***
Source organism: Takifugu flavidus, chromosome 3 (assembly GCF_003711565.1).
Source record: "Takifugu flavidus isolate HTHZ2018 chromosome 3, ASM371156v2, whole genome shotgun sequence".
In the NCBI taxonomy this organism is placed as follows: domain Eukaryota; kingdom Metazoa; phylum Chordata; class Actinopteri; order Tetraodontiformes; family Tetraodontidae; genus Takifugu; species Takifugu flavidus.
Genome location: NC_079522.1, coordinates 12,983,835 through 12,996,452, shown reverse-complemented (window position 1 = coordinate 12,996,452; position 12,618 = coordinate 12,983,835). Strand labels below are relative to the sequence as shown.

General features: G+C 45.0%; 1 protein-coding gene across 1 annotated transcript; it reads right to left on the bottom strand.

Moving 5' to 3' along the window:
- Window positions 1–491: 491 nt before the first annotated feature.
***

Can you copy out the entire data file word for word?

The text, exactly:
Source organism: Takifugu flavidus, chromosome 3 (assembly GCF_003711565.1).
Source record: "Takifugu flavidus isolate HTHZ2018 chromosome 3, ASM371156v2, whole genome shotgun sequence".
In the NCBI taxonomy this organism is placed as follows: domain Eukaryota; kingdom Metazoa; phylum Chordata; class Actinopteri; order Tetraodontiformes; family Tetraodontidae; genus Takifugu; species Takifugu flavidus.
Genome location: NC_079522.1, coordinates 12,983,835 through 12,996,452, shown reverse-complemented (window position 1 = coordinate 12,996,452; position 12,618 = coordinate 12,983,835). Strand labels below are relative to the sequence as shown.

General features: G+C 45.0%; 1 protein-coding gene across 1 annotated transcript; it reads right to left on the bottom strand.

Moving 5' to 3' along the window:
- Window positions 1–491: 491 nt before the first annotated feature.